Do you have a lot of data to process on a regular basis? Do you ever wish the processing time to be shorter? Beginning at ArcGIS 10.5, you can perform feature analysis using distributed computing with the tools provided by ArcGIS GeoAnalytics Server. Analyses that took minutes or hours can now be done within seconds. Using a crime scenario, this blog demonstrates how to leverage the powerful ArcGIS GeoAnalytics Server for big data analyses.
When I first heard the term - big data, I was confused. How big is ‘big data’? As I got exposure to some so-called big datasets, I got a better understanding. Big data doesn’t necessarily have to contain billions of points, lines or polygons. It is simply any large dataset that you experience a hard time analyzing or just cannot analyze using traditional data processing tools.
At ArcGIS 10.5, we introduced ArcGIS GeoAnalytics Server. You can now leverage distributed computing power of multiple machines and cores for big data analysis through ArcGIS Pro and Portal for ArcGIS. In this blog, we will walk through a scenario where we detect patterns of nearly half a million crime points by aggregating them into hexbins. To explain the difference, I’ll run the same analysis using two different methods: a traditional Model Builder workflow and a GeoAnalytics tool. We will then compare the results and speeds between the two. Both workflows will take place within ArcGIS Pro. Since this is a big dataset and my ArcGIS Pro is directly connected to our Portal for ArcGIS, my analysis reaches out to the cloud for the data.
For the sake of this analysis, let’s take the city of Vancouver as an example. We’ve downloaded the crime dataset from the Vancouver Open Data Catalogue containing relevant data from 2003 to 2016. We’d like to make sense of this crime data and identify which geographical areas have a higher crime rate. The layer has almost half a million points and simply throwing it on to a map won’t tell us anything.
Vancouver crime points from 2003 to 2016
One of the ways to find out crime patterns is to aggregate crime points into polygons and look for point clusters. For those of you who are familiar with the ArcGIS for Desktop world, we have been performing this analysis locally and using a model like the image below. With the tool, Generate Tessellations, the model creates 500-metre hexbins based on the city’s boundary. It then summarizes crime points into those hexbins, makes a feature layer, applies preset symbology, packages the result and publishes it to our Portal for ArcGIS.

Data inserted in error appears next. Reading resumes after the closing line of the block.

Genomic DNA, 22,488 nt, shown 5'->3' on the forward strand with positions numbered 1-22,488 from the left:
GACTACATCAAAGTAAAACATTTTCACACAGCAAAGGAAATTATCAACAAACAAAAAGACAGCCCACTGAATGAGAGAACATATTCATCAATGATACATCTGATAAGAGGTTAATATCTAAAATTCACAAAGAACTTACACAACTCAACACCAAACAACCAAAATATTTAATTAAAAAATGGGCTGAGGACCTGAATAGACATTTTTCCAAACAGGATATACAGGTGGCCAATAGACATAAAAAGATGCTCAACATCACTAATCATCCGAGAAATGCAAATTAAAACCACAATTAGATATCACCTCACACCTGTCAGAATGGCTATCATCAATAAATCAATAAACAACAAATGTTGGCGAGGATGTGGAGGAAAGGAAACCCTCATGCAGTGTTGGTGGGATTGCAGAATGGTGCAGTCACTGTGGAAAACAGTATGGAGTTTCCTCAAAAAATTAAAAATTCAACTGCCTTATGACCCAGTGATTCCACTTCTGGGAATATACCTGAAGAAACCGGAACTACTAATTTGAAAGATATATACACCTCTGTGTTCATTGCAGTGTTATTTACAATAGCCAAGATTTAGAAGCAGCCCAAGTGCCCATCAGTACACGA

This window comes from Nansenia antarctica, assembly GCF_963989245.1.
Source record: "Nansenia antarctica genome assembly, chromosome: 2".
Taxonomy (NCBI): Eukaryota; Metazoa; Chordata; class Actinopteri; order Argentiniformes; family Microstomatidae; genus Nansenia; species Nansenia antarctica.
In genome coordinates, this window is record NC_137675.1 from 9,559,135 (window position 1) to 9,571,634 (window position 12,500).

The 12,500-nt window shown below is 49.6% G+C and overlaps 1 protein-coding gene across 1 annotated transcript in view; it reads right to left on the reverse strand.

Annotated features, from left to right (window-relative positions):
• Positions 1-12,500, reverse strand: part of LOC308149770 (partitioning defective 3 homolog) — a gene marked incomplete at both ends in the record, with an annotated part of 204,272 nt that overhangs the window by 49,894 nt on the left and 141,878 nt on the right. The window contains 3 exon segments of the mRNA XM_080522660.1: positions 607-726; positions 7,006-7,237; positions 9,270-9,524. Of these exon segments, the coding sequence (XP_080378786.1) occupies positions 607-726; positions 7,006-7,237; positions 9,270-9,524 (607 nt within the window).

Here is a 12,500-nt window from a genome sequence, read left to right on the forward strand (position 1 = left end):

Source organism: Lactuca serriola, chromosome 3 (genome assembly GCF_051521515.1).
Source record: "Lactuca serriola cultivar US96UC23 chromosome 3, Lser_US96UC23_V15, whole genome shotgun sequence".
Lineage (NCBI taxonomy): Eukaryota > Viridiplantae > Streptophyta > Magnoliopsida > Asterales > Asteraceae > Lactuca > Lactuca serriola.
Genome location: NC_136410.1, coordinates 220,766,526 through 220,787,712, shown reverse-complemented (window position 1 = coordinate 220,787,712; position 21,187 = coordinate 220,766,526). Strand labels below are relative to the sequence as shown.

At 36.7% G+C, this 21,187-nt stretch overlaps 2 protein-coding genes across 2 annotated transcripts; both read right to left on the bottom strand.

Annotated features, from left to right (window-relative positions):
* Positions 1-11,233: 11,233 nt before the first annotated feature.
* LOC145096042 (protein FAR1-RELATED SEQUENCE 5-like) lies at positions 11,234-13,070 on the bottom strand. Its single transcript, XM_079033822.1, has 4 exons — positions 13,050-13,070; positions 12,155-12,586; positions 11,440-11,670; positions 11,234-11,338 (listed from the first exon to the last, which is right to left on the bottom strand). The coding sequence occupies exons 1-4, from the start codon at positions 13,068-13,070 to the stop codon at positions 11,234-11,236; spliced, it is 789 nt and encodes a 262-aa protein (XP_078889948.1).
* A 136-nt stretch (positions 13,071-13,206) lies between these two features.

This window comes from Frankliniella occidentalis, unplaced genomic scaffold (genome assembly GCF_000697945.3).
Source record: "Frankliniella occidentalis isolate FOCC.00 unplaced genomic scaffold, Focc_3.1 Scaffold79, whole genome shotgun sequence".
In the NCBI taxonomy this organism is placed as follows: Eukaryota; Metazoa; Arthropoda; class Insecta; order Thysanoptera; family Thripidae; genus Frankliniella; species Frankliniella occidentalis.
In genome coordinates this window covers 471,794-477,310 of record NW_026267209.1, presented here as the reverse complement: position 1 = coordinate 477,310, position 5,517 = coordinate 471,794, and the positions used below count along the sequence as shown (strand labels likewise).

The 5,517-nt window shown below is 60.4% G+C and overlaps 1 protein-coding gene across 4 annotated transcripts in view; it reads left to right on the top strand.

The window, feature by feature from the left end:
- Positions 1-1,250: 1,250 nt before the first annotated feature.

An example of crime analysis using Model Builder
I ran the model myself. What I’ve highlighted here is - how long it took to run the Summarize Within tool. This tool aggregates the crime points into previously generated hexbins. It is the heavy lifting part of the analysis and this one tool alone took 25 minutes. Image 2 below is the result, which isn’t bad for 25 minutes.
The difference GeoAnalytics Server can make
Let’s now perform the same analysis using a GeoAnalytics tool, Aggregate Points. This tool takes care of all the tools we use in the model. You can use your own polygon layer for the aggregation process. If you don’t, you have the choice to aggregate points based on two types of bins, hexagon or square. However, unlike the Generate Tessellation tool, it doesn’t require a city boundary to generate matching hexbins. Instead, it generates hexbins at all locations where points exist.
Another advantage of this tool is that it leverages the distributed computing power of the GeoAnalytics Server. From the image, you can see that the tool created 12 different tasks and distributed the job to multiple machines. Moreover, it published my analysis result directly to our Portal for ArcGIS. With the exact same parameters of aggregating points into 500-metre hexbins, the analysis only took 18.5 seconds. And no, I’m not kidding.
Process of the GeoAnalytics Tool, Aggregate Points
Image 6 below demonstrates the result from the GeoAnalytics tool. It is similar to the one generated by our model. However, as I mentioned earlier, the tool generates hexbins at all locations where points exist. This result reflects more details of our crime locations, including the two spots in water, which the result of the model (image 4) didn’t have.
Result of the GeoAnalytics Tool, Aggregate Points
This was a mere sample of the ability of GeoAnalytics Server showcasing one single tool. Imagine the potential once you start utilizing more tools available from GeoAnalytics Server. By harnessing the distributed processing power across multiple GeoAnalytics server machines and cores, what used to take several steps, multiple tools, and minutes or even hours to process can now be completed within seconds using the GeoAnalytics tools. Now it’s your turn to explore!
About the AuthorMore Content by Christina Xing